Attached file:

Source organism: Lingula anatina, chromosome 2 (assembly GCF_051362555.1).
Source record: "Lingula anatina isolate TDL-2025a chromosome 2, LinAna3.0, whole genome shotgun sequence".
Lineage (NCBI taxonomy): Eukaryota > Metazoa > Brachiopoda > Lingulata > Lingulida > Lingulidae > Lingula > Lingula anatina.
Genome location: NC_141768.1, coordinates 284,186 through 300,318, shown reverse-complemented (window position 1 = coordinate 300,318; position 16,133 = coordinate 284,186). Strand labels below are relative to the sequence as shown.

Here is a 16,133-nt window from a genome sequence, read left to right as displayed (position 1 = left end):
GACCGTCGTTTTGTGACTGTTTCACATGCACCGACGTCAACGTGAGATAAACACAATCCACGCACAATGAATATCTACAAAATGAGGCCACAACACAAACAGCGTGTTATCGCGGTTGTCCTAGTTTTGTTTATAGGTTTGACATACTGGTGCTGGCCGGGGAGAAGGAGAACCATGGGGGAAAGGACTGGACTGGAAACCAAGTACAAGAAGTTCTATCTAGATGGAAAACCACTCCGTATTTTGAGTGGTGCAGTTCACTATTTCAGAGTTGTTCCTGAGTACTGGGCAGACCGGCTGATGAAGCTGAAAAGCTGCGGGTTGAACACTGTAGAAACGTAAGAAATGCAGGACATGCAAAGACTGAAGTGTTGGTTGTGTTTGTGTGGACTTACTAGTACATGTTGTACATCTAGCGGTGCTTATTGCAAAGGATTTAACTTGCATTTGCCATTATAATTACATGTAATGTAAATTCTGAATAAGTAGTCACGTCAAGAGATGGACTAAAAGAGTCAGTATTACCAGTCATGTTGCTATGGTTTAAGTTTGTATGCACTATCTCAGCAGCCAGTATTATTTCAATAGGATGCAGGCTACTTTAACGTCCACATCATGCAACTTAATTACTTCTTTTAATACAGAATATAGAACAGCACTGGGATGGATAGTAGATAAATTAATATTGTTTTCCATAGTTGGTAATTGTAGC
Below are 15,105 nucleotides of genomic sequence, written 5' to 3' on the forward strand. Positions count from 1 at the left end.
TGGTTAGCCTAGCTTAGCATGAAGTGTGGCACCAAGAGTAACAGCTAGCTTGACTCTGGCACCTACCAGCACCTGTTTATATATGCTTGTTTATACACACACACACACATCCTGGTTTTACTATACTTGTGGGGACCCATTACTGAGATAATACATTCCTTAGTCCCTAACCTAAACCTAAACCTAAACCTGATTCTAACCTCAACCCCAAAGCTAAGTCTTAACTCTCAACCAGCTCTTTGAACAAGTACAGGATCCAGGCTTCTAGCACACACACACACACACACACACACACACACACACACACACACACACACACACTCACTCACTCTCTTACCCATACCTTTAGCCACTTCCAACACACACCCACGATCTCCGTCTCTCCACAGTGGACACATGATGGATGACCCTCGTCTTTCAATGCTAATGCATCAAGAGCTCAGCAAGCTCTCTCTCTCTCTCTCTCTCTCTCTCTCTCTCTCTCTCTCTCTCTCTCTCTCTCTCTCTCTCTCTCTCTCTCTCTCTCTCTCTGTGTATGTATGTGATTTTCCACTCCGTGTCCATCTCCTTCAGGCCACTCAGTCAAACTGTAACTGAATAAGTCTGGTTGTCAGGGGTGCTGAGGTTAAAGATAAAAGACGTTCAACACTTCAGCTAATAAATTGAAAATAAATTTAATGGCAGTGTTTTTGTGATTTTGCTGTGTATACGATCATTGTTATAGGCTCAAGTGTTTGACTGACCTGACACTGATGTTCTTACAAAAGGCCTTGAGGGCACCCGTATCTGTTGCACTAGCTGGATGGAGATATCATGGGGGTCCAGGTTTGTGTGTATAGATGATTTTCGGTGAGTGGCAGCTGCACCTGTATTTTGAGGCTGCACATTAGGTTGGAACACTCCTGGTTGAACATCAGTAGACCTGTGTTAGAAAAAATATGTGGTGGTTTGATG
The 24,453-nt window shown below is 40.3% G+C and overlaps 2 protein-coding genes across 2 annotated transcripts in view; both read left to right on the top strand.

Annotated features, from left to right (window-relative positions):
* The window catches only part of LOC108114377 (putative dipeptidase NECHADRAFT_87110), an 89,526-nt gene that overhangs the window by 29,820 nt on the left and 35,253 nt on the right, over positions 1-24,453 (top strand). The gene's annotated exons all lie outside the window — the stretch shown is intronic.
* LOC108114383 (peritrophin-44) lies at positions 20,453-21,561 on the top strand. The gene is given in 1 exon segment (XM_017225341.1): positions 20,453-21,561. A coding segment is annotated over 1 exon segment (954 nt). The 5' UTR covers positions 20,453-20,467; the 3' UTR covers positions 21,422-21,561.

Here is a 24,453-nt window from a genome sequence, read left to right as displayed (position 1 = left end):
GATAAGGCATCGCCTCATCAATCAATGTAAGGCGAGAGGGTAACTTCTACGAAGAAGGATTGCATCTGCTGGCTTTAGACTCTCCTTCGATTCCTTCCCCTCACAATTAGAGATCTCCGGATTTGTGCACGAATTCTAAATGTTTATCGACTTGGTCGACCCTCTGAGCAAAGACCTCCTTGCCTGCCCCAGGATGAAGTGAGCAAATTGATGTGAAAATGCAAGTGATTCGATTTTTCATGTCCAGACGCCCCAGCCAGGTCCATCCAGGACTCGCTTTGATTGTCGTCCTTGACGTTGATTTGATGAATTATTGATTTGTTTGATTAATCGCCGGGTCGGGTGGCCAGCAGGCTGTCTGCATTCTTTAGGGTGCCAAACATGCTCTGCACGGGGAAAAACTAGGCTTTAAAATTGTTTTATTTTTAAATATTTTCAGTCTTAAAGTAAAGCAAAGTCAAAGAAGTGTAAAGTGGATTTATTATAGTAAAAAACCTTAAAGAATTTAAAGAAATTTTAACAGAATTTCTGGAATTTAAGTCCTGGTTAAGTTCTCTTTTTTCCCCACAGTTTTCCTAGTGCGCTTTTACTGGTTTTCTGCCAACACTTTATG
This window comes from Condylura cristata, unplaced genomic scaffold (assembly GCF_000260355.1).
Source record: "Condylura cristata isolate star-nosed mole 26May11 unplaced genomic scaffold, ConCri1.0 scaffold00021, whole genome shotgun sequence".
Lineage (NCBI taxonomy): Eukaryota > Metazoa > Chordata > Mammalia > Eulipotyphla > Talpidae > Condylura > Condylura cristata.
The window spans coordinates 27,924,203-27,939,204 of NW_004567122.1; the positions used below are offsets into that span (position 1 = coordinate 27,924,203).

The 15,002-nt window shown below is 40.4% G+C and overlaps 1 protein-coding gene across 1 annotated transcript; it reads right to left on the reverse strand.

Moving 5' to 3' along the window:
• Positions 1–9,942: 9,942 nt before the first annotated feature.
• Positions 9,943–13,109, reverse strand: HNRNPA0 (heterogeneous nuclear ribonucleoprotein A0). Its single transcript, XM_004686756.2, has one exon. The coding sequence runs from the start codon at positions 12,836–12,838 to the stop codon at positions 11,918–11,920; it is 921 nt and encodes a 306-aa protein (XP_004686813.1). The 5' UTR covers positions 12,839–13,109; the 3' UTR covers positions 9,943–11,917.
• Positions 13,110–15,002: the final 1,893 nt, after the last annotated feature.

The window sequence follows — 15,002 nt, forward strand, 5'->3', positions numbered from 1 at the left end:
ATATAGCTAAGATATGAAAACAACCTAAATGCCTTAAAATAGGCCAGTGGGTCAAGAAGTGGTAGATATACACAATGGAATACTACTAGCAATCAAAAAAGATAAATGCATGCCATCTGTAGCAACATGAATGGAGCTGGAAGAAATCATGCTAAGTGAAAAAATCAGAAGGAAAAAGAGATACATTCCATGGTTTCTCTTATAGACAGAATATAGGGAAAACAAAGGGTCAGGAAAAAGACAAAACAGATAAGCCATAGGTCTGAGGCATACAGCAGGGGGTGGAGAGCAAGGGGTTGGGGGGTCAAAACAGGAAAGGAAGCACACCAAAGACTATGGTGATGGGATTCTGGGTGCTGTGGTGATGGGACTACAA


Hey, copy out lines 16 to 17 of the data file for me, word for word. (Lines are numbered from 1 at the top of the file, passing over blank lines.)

Source record: "Condylura cristata isolate star-nosed mole 26May11 unplaced genomic scaffold, ConCri1.0 scaffold00021, whole genome shotgun sequence".
Lineage (NCBI taxonomy): Eukaryota > Metazoa > Chordata > Mammalia > Eulipotyphla > Talpidae > Condylura > Condylura cristata.